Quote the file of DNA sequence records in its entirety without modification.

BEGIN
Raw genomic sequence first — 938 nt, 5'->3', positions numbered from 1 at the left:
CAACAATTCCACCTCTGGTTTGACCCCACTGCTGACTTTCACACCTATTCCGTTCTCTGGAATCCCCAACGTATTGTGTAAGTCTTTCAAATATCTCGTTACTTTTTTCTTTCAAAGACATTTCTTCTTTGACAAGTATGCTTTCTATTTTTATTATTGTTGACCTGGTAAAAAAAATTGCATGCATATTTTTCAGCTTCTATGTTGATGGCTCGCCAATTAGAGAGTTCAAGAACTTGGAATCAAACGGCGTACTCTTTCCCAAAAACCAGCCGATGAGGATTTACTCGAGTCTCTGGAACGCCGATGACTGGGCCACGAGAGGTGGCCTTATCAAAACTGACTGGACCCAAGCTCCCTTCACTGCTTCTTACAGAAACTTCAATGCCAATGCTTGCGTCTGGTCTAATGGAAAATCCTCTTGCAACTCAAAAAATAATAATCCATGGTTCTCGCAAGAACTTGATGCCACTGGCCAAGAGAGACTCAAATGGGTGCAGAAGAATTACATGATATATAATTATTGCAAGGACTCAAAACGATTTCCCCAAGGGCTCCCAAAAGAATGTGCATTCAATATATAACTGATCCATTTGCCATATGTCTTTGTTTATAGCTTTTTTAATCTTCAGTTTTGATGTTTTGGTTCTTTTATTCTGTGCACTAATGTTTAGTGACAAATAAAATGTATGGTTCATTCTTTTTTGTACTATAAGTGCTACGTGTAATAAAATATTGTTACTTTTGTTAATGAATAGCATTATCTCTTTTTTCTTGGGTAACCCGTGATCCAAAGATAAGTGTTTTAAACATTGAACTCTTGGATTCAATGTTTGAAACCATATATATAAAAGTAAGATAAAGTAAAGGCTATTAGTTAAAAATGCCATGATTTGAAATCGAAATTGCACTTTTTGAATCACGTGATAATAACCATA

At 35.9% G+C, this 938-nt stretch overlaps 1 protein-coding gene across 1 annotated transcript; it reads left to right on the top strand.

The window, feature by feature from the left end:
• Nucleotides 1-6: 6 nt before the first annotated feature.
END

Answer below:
Raw genomic sequence first — 938 nt, 5'->3', positions numbered from 1 at the left:
CAACAATTCCACCTCTGGTTTGACCCCACTGCTGACTTTCACACCTATTCCGTTCTCTGGAATCCCCAACGTATTGTGTAAGTCTTTCAAATATCTCGTTACTTTTTTCTTTCAAAGACATTTCTTCTTTGACAAGTATGCTTTCTATTTTTATTATTGTTGACCTGGTAAAAAAAATTGCATGCATATTTTTCAGCTTCTATGTTGATGGCTCGCCAATTAGAGAGTTCAAGAACTTGGAATCAAACGGCGTACTCTTTCCCAAAAACCAGCCGATGAGGATTTACTCGAGTCTCTGGAACGCCGATGACTGGGCCACGAGAGGTGGCCTTATCAAAACTGACTGGACCCAAGCTCCCTTCACTGCTTCTTACAGAAACTTCAATGCCAATGCTTGCGTCTGGTCTAATGGAAAATCCTCTTGCAACTCAAAAAATAATAATCCATGGTTCTCGCAAGAACTTGATGCCACTGGCCAAGAGAGACTCAAATGGGTGCAGAAGAATTACATGATATATAATTATTGCAAGGACTCAAAACGATTTCCCCAAGGGCTCCCAAAAGAATGTGCATTCAATATATAACTGATCCATTTGCCATATGTCTTTGTTTATAGCTTTTTTAATCTTCAGTTTTGATGTTTTGGTTCTTTTATTCTGTGCACTAATGTTTAGTGACAAATAAAATGTATGGTTCATTCTTTTTTGTACTATAAGTGCTACGTGTAATAAAATATTGTTACTTTTGTTAATGAATAGCATTATCTCTTTTTTCTTGGGTAACCCGTGATCCAAAGATAAGTGTTTTAAACATTGAACTCTTGGATTCAATGTTTGAAACCATATATATAAAAGTAAGATAAAGTAAAGGCTATTAGTTAAAAATGCCATGATTTGAAATCGAAATTGCACTTTTTGAATCACGTGATAATAACCATA

At 35.9% G+C, this 938-nt stretch overlaps 1 protein-coding gene across 1 annotated transcript; it reads left to right on the top strand.

The window, feature by feature from the left end:
• Nucleotides 1-6: 6 nt before the first annotated feature.